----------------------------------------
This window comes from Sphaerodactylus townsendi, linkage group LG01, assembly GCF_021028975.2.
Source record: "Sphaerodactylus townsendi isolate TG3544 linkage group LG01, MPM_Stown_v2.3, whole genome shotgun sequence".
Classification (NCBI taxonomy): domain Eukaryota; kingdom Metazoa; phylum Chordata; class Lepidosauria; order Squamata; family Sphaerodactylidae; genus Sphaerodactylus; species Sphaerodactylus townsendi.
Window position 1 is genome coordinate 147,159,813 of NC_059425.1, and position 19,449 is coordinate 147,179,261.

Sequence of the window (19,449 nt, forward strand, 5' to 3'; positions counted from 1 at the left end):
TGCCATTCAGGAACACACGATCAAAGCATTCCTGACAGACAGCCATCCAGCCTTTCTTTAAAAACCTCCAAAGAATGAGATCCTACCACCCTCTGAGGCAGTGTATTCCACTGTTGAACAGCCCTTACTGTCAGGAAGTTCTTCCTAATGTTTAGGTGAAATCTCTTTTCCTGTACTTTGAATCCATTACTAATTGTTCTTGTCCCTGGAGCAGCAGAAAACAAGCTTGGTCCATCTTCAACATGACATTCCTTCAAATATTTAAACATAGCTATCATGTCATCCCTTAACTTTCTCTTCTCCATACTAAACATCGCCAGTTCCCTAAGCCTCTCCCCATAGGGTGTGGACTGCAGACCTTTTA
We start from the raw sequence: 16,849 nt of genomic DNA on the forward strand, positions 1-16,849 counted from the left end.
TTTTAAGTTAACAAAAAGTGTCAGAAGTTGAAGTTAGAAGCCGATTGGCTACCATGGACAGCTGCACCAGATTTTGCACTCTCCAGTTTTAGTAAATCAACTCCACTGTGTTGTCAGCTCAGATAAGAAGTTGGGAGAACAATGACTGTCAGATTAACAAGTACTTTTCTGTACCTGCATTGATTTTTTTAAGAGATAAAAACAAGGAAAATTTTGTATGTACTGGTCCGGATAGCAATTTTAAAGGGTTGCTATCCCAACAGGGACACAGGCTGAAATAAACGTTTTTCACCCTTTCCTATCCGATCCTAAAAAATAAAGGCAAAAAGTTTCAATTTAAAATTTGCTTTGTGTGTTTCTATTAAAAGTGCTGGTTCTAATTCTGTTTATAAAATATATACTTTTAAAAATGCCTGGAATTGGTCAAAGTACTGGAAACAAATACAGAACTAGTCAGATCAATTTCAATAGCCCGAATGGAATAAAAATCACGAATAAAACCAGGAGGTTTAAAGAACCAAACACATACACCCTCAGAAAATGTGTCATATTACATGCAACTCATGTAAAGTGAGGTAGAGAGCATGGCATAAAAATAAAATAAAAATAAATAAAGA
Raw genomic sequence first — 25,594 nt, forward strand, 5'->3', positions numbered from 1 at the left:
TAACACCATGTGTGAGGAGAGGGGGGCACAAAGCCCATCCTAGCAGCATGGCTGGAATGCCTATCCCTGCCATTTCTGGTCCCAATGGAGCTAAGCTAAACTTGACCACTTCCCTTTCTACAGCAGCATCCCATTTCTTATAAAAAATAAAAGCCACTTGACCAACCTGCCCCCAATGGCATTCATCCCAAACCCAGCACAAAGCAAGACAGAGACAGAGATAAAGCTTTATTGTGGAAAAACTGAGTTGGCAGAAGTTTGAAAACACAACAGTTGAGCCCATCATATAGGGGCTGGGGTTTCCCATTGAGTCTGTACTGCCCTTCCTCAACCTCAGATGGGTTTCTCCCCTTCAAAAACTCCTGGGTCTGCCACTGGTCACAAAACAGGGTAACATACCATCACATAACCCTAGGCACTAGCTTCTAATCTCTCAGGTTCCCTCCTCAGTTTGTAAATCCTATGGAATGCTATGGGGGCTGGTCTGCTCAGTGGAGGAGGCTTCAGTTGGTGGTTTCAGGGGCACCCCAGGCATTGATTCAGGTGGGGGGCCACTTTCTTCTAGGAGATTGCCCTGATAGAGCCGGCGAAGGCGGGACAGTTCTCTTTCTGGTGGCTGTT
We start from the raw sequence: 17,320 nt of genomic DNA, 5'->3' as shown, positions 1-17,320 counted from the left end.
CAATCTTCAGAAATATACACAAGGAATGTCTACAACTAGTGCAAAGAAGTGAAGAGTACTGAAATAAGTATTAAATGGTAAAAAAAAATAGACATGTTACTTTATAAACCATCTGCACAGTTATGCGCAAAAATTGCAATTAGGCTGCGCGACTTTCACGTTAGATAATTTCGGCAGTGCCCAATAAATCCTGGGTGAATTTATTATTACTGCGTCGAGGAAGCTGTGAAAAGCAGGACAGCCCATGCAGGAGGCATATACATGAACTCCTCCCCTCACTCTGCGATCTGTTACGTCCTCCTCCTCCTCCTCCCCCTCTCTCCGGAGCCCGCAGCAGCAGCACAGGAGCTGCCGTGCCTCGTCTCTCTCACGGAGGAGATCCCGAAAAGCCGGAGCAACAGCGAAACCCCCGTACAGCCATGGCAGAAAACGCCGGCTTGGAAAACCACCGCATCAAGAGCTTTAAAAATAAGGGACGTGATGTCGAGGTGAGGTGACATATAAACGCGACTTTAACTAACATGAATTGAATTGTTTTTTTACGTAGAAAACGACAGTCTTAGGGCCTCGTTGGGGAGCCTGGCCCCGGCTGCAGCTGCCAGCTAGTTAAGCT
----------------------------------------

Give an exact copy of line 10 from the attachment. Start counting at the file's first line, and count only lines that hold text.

TAACACCATGTGTGAGGAGAGGGGGGCACAAAGCCCATCCTAGCAGCATGGCTGGAATGCCTATCCCTGCCATTTCTGGTCCCAATGGAGCTAAGCTAAACTTGACCACTTCCCTTTCTACAGCAGCATCCCATTTCTTATAAAAAATAAAAGCCACTTGACCAACCTGCCCCCAATGGCATTCATCCCAAACCCAGCACAAAGCAAGACAGAGACAGAGATAAAGCTTTATTGTGGAAAAACTGAGTTGGCAGAAGTTTGAAAACACAACAGTTGAGCCCATCATATAGGGGCTGGGGTTTCCCATTGAGTCTGTACTGCCCTTCCTCAACCTCAGATGGGTTTCTCCCCTTCAAAAACTCCTGGGTCTGCCACTGGTCACAAAACAGGGTAACATACCATCACATAACCCTAGGCACTAGCTTCTAATCTCTCAGGTTCCCTCCTCAGTTTGTAAATCCTATGGAATGCTATGGGGGCTGGTCTGCTCAGTGGAGGAGGCTTCAGTTGGTGGTTTCAGGGGCACCCCAGGCATTGATTCAGGTGGGGGGCCACTTTCTTCTAGGAGATTGCCCTGATAGAGCCGGCGAAGGCGGGACAGTTCTCTTTCTGGTGGCTGTT